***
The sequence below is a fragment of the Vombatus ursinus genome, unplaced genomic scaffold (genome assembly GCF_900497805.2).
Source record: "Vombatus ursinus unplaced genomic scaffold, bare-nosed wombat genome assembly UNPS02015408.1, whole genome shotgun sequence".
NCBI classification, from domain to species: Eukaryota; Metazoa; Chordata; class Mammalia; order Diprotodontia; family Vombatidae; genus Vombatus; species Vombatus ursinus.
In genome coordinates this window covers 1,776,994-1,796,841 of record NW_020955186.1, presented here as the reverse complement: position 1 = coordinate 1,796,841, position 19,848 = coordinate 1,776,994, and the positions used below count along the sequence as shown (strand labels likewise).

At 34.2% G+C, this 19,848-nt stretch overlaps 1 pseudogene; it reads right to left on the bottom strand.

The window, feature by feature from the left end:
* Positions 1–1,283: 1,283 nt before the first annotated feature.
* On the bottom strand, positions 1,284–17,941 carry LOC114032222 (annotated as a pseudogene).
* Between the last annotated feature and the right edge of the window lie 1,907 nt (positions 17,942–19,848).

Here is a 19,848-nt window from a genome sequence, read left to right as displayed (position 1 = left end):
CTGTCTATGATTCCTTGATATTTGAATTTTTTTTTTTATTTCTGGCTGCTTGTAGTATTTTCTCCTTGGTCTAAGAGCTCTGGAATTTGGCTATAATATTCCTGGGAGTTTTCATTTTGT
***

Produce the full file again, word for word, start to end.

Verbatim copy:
The sequence below is a fragment of the Vombatus ursinus genome, unplaced genomic scaffold (genome assembly GCF_900497805.2).
Source record: "Vombatus ursinus unplaced genomic scaffold, bare-nosed wombat genome assembly UNPS02015408.1, whole genome shotgun sequence".
NCBI classification, from domain to species: Eukaryota; Metazoa; Chordata; class Mammalia; order Diprotodontia; family Vombatidae; genus Vombatus; species Vombatus ursinus.
In genome coordinates this window covers 1,776,994-1,796,841 of record NW_020955186.1, presented here as the reverse complement: position 1 = coordinate 1,796,841, position 19,848 = coordinate 1,776,994, and the positions used below count along the sequence as shown (strand labels likewise).

At 34.2% G+C, this 19,848-nt stretch overlaps 1 pseudogene; it reads right to left on the bottom strand.

The window, feature by feature from the left end:
* Positions 1–1,283: 1,283 nt before the first annotated feature.
* On the bottom strand, positions 1,284–17,941 carry LOC114032222 (annotated as a pseudogene).
* Between the last annotated feature and the right edge of the window lie 1,907 nt (positions 17,942–19,848).

Here is a 19,848-nt window from a genome sequence, read left to right as displayed (position 1 = left end):
CTGTCTATGATTCCTTGATATTTGAATTTTTTTTTTTATTTCTGGCTGCTTGTAGTATTTTCTCCTTGGTCTAAGAGCTCTGGAATTTGGCTATAATATTCCTGGGAGTTTTCATTTTGT